Who Needs an Irrevocable Trust?
You may have heard of the benefits of having a trust in your estate plan. It's true that trusts provide many advantages, including the avoidance of probate. But beyond that, the types of advantages offered by a trust depend on the type of trust you use. For instance, revocable and irrevocable trusts provide different benefits. Further, there are different types of irrevocable trusts. The person who needs an irrevocable trust generally will have very specific goals in mind. It is extremely important that you understand the significant differences before ever signing an irrevocable trust.
As the name suggests, a revocable trust is one that the grantor (also called the settlor or trustmaker) can revoke at will. If you've heard someone talk about a "living trust," it was probably revocable. A revocable living trust allows the grantor serve as trustee and to use and benefit from trust assets during their lifetime. After their death, a successor trustee named in the trust document manages and distributes trust assets as the grantor dictated in the document. This type of trust avoids probate, gives the grantor maximum flexibility during life, and allows them to maintain a level of control over the assets even after death. In addition, the grantor can revoke the trust at any time before death or incapacity. Given this level of control, why would anyone want a trust they couldn't revoke?
Tax Advantages of Irrevocable Trusts
Technically, irrevocable trusts are living trusts, too, since they are created during the life of the grantor (as opposed to being created in a last will and testament). However, they are less common than revocable living trusts, because they offer less flexibility. As the name implies, an irrevocable trust cannot be revoked at will by the grantor. Depending on how the irrevocable trust is designed, once assets are placed in the trust, they might be considered to no longer belong to the grantor. By contrast, because a revocable trust can be revoked at any time, its assets remain in the grantor's control.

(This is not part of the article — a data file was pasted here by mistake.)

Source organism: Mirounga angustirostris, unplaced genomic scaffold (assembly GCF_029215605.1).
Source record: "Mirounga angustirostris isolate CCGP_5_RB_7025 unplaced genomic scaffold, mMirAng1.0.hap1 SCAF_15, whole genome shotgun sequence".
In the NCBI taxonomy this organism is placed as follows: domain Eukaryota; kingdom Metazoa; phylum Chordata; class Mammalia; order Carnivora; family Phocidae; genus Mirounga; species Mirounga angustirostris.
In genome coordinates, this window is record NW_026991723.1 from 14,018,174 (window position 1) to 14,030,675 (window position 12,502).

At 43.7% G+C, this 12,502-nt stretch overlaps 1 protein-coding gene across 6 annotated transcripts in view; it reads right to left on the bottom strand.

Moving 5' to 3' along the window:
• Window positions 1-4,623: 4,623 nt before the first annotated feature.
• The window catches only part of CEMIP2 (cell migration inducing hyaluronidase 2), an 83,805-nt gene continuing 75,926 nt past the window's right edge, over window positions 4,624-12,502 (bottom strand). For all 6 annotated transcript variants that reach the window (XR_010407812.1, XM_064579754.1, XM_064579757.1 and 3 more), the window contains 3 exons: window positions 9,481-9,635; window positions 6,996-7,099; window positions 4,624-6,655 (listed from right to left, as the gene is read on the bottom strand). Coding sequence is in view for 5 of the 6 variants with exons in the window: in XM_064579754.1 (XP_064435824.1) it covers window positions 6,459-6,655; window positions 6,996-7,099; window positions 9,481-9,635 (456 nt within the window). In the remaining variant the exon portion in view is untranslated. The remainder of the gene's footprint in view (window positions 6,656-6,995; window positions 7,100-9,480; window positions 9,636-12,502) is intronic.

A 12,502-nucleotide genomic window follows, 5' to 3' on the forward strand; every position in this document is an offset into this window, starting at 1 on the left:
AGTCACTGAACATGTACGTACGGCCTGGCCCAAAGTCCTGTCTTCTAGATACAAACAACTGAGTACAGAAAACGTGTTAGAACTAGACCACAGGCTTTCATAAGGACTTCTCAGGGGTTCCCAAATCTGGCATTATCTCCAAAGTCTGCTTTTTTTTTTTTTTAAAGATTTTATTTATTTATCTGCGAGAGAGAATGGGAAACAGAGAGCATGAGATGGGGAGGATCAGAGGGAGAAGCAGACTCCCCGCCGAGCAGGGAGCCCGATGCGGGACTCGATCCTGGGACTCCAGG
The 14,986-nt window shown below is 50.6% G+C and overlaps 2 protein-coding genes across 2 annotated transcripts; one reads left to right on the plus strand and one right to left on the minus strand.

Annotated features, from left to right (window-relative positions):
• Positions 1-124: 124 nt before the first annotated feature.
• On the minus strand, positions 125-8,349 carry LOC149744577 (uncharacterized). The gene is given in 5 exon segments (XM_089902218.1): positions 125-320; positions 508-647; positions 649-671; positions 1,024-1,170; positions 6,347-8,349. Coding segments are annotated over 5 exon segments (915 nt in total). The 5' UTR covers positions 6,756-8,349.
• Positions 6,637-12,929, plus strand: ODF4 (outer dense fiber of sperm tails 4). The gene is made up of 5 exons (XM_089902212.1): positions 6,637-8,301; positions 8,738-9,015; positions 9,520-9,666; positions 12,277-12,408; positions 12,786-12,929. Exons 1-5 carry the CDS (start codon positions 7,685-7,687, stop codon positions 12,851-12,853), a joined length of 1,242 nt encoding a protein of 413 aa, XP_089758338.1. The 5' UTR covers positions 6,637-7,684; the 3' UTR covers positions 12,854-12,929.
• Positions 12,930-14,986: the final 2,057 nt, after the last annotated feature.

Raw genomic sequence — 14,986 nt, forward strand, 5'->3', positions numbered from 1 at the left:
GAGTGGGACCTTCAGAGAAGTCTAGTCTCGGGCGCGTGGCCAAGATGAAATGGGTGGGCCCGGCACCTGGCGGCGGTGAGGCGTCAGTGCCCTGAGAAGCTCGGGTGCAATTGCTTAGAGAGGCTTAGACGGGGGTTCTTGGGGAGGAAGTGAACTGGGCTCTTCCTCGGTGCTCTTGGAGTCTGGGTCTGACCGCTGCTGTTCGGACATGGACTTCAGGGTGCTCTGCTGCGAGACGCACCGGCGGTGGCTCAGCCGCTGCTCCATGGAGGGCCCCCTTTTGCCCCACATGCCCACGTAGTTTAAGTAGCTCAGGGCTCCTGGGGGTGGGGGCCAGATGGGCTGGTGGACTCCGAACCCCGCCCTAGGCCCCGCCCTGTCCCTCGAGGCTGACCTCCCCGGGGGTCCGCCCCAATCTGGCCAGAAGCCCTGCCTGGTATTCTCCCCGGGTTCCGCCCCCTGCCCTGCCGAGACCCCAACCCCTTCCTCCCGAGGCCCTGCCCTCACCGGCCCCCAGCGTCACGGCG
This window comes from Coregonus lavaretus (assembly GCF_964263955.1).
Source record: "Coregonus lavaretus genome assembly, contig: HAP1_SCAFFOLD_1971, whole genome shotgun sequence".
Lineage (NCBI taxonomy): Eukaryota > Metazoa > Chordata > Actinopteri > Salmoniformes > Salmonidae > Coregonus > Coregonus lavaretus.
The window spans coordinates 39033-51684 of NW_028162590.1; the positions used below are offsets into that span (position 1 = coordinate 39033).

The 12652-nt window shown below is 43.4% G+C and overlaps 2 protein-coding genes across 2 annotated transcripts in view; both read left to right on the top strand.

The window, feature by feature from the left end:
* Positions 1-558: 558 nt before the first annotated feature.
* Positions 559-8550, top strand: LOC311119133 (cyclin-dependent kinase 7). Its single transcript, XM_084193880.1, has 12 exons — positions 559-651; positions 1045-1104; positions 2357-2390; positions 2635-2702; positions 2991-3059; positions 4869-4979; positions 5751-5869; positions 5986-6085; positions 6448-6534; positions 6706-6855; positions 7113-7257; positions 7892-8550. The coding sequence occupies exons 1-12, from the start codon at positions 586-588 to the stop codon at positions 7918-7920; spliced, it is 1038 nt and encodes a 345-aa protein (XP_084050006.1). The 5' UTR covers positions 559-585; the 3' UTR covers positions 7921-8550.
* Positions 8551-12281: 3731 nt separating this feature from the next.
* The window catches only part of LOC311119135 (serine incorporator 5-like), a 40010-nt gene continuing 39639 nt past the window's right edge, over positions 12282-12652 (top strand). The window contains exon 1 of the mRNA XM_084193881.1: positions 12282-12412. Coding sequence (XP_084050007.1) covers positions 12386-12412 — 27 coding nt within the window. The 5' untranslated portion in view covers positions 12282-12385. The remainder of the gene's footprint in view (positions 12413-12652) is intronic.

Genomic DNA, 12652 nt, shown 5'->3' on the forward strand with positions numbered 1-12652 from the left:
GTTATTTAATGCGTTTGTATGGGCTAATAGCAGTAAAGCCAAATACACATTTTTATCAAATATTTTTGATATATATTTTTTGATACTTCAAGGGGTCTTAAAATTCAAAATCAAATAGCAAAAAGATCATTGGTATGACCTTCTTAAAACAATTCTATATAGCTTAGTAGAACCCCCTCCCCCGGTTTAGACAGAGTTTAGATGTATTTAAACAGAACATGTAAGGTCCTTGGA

What the grantor loses in terms of control with an irrevocable trust, however, they may make up for in other ways. For instance, if designed to be a completed gift irrevocable trust, one of its benefits can be the avoidance of death or estate taxes. If you are the grantor of a completed gift irrevocable trust and you have assets in excess of the federal gift and estate tax exemption (in 2017, $5.49 million for an individual, double that for a couple), placing assets in a completed gift irrevocable trust removes them from your taxable estate. This type of trust is particularly useful for large life insurance policies.
For the vast majority of us for whom paying federal estate tax is NOT a concern, irrevocable trusts can still be worthwhile.
Asset Protection and Other Benefits of Irrevocable Trusts
Think of an irrevocable trust as a very high shelf. If something is placed where you can't get it, it's also out of reach of someone who is trying to get it from you. Irrevocable trusts can also be designed to protect assets in a number of situations, including from creditors.
However, there's a catch: you can't place assets in an irrevocable asset protection trust to protect assets from an existing or emerging creditor or lawsuit. If you place assets in an irrevocable trust as legal or credit issues are looming, the transfer could be viewed as a fraudulent conveyance.
Under some circumstances, placing assets in an irrevocable trust can protect them from being reached in a divorce. This might come into play in a second marriage when one party has adult children: he or she could create a trust and place assets owned before the marriage, and ultimately intended for the children in the trust. This would keep the assets separate and prevent them from being commingled with marital assets, which could make them subject to division on divorce.
Irrevocable trusts can also be designed to protect assets from needing to be "spent down" to qualify for Medicaid in the event you ever need long-term care. Because the assets are no longer available for your benefit, they are not "countable" for Medicaid purposes.
And, like revocable trusts, irrevocable trusts have the advantage of keeping assets out of probate and allowing the grantor, through the trust document, to exercise control over the management and distribution of assets.
In any case, irrevocable trusts can offer significant benefits, but also have downsides. Whether the restrictions of an irrevocable trust outweigh its advantages depends on the specifics of your situation. If you are considering an irrevocable trust, you should discuss it with an experienced Ohio estate planning and probate attorney who can help you evaluate if an irrevocable trust is the right option for your needs.